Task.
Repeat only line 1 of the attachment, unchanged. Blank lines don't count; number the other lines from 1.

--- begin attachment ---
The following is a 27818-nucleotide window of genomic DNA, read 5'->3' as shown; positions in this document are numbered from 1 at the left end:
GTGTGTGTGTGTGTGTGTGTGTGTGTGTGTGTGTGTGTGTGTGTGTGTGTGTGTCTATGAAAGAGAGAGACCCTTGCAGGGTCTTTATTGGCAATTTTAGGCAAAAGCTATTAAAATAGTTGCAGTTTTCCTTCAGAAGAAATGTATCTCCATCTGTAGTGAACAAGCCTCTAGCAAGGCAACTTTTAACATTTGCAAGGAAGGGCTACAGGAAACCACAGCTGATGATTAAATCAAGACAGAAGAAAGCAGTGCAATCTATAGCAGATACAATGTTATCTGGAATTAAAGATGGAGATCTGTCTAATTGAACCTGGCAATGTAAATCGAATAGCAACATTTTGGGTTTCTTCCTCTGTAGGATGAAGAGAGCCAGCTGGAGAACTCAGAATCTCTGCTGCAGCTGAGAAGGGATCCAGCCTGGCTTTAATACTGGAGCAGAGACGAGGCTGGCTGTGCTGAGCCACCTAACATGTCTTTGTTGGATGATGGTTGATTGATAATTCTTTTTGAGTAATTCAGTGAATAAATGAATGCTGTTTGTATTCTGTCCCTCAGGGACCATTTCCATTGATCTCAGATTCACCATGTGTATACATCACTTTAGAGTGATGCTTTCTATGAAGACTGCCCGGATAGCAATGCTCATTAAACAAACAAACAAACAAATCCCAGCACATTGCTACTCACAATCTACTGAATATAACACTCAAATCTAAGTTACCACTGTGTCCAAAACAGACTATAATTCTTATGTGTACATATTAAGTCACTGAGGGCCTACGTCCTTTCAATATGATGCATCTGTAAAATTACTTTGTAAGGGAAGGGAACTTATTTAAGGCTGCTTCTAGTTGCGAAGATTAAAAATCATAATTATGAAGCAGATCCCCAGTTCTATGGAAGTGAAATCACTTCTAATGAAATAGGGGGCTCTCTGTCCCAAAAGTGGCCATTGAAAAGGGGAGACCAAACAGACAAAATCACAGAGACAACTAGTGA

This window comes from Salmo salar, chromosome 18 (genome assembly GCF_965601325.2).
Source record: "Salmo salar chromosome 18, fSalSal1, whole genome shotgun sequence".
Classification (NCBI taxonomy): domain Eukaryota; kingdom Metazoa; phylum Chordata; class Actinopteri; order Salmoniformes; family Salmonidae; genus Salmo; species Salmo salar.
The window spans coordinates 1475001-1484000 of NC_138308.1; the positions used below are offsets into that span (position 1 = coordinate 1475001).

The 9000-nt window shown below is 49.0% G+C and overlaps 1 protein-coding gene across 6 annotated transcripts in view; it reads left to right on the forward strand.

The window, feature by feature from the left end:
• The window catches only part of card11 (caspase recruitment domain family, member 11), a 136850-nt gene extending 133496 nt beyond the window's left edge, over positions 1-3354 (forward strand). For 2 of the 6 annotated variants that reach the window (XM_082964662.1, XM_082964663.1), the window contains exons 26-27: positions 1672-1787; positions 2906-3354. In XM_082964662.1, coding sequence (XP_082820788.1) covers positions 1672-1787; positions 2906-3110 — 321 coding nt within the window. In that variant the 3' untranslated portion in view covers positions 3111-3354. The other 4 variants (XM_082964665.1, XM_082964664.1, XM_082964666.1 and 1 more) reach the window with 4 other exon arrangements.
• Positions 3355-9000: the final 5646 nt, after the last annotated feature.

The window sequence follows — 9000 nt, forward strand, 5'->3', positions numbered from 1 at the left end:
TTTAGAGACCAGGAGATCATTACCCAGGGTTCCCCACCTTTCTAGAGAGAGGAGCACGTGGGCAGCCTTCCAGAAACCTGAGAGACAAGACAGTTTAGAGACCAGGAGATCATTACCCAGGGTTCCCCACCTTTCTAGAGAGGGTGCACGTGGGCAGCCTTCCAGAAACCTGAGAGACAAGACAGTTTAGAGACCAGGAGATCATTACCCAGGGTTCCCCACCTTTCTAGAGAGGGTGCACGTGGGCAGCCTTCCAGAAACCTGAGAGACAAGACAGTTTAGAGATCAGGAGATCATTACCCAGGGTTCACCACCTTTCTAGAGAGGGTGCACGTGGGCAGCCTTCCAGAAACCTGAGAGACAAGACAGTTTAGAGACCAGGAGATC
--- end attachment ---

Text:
The following is a 27818-nucleotide window of genomic DNA, read 5'->3' as shown; positions in this document are numbered from 1 at the left end: